Friday, 14 December 2007

Regent's Park saved from rubber crumb menace

Last night at a packed meeting Westminster City Council rejected the controversial planning application by a PLC for permission to cut down a copse of trees and construct five-a-side football pitches with rubber crumb surfacing for private hire in Regent's Park. I blogged about this on 13th July. Apparently only one councillor (Labour, Church Street Ward) voted in favour. A convincing victory for a coalition of local opposition.

Monday, 10 December 2007

Labour spin was unfair to Lord Drayson

Remember Lord (Paul) Drayson, who resigned on 7 November from his post as Minister of State for Defence Equipment and Support to spend more time motor racing? How did we ever fall for that improbable story? Drayson is a multi-millionaire businessman. According to Sunday Times correspondent Mick Smith, Drayson resigned after Defence Minister Des Browne refused to back him in rows with Bill Jeffrey, the Ministry of Defence’s top civil servant; the motor racing story was a cover-up put out to save Gordo from embarrassment. Gordo’s addiction to spin seems as bad as Tony Blair’s.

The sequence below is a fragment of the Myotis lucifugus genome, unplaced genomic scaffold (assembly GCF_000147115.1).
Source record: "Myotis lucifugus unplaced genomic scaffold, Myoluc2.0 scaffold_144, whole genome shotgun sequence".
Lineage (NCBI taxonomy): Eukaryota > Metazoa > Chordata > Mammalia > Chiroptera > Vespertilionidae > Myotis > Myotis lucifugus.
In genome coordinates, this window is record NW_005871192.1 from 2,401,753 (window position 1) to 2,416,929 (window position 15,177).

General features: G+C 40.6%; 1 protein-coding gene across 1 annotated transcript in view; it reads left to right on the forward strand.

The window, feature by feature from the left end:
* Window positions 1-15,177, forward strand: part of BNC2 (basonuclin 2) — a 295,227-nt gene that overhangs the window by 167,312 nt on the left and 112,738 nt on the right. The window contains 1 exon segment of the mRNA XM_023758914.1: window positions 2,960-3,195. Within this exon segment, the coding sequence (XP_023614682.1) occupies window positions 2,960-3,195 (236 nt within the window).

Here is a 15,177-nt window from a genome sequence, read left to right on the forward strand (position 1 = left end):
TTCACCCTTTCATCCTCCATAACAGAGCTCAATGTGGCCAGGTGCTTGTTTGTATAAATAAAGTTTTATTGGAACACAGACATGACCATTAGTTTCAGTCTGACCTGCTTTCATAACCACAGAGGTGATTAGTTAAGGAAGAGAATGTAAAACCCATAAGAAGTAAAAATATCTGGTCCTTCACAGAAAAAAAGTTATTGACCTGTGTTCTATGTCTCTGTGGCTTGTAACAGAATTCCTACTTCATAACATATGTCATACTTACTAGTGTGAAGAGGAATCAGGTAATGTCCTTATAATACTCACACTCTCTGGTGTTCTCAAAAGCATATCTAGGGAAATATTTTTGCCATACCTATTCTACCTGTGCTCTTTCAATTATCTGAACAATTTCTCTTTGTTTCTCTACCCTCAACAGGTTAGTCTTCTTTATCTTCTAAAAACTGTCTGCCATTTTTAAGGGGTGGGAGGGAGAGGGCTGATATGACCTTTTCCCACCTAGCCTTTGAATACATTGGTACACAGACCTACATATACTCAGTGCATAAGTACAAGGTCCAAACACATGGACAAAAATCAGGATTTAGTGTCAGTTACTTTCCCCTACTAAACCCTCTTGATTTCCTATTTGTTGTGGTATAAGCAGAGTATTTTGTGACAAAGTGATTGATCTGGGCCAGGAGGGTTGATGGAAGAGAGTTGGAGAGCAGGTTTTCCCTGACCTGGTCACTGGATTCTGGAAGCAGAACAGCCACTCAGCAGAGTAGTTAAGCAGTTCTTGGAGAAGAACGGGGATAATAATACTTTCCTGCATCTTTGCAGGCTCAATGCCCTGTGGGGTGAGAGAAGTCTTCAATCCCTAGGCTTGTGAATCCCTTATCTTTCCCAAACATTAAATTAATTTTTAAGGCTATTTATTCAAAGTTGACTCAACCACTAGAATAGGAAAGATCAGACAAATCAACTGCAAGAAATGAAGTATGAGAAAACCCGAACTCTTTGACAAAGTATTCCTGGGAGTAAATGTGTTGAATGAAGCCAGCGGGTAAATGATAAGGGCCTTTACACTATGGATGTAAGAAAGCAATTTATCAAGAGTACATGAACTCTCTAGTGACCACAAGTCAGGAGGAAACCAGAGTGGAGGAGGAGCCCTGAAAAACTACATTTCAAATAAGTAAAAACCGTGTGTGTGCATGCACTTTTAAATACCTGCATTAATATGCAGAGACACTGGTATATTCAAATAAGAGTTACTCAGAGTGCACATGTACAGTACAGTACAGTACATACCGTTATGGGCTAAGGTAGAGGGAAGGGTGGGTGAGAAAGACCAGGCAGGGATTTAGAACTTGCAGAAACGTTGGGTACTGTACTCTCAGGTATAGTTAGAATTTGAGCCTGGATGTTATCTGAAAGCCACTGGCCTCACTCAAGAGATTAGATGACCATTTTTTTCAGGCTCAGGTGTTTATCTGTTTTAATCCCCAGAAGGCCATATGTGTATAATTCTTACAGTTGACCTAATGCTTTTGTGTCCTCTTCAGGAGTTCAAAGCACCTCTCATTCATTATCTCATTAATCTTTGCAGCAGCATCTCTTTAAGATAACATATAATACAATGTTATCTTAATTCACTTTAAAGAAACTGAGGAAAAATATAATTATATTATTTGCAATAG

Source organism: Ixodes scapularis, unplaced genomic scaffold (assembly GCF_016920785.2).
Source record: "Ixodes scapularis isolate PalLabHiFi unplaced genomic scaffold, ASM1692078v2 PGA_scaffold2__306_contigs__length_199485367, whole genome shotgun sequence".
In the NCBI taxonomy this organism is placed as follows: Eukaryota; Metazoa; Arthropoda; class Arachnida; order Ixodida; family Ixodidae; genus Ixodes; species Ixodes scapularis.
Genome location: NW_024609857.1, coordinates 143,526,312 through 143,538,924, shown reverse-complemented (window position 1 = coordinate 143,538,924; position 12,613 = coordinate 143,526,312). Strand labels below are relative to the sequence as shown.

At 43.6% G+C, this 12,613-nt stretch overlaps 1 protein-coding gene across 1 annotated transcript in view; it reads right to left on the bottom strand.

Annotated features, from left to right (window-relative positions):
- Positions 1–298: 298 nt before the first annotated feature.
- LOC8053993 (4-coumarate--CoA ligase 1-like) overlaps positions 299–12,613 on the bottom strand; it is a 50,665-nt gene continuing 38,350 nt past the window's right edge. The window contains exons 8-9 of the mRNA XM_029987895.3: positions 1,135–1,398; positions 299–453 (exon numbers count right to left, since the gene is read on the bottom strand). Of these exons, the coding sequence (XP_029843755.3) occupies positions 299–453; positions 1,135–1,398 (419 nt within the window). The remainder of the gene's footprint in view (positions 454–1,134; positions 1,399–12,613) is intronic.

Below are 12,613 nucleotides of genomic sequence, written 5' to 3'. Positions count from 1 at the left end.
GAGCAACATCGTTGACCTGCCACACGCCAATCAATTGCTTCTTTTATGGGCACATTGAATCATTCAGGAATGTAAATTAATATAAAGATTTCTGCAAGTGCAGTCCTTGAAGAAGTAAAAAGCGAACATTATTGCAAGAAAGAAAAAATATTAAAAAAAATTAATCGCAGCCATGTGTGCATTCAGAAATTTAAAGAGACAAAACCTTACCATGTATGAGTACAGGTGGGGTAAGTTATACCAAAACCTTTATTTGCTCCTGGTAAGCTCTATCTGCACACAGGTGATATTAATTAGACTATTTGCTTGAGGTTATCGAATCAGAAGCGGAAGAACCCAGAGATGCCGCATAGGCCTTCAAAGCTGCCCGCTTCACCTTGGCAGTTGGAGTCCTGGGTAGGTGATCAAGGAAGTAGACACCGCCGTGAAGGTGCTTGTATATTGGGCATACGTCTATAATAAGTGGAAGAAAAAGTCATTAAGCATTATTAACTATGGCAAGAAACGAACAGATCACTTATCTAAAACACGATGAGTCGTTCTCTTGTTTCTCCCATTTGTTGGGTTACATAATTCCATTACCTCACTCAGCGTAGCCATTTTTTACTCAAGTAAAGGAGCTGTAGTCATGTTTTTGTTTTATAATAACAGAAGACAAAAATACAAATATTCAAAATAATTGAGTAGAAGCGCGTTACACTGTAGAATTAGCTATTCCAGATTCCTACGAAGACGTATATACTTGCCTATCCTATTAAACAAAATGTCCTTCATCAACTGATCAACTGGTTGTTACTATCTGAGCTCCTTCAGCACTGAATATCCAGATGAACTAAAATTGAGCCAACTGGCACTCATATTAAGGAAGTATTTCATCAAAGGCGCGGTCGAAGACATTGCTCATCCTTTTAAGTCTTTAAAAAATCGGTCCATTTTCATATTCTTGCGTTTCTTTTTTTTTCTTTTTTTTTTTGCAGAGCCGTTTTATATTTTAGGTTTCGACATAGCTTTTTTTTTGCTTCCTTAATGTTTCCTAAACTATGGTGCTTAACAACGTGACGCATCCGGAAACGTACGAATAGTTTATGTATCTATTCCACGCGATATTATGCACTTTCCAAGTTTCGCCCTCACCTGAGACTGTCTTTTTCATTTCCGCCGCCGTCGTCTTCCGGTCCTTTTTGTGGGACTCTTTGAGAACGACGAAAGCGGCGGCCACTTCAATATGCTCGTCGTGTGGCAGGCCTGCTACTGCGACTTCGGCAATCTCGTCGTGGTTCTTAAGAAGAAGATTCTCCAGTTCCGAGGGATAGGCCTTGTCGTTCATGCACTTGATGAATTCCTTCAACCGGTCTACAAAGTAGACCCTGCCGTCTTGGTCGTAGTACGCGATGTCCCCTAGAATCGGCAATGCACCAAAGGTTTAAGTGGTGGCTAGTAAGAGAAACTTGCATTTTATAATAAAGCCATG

According to Smith, Chief of General Staff General Sir Richard Dannatt (among others) was calling for new armoured personnel carriers for the army, but the purchase was repeatedly postponed for lack of funding. Drayson got involved, announced a shortlist of three vehicles – a British, a French and a German-Dutch – and decided to speed things up by selecting the French one. This led to the rows with the top civil servant, who wanted the British one. So the Army has to wait longer for its armoured personnel carriers. The word “Afghanistan” comes to mind.

Thanks to the spin, Lord Drayson came in for quite a bit of press criticism last month for such apparently irresponsible behaviour, that now seems totally unfair. With friends like that....!

Lord Drayson devised the Defence Industrial Strategy published in December 2006 – see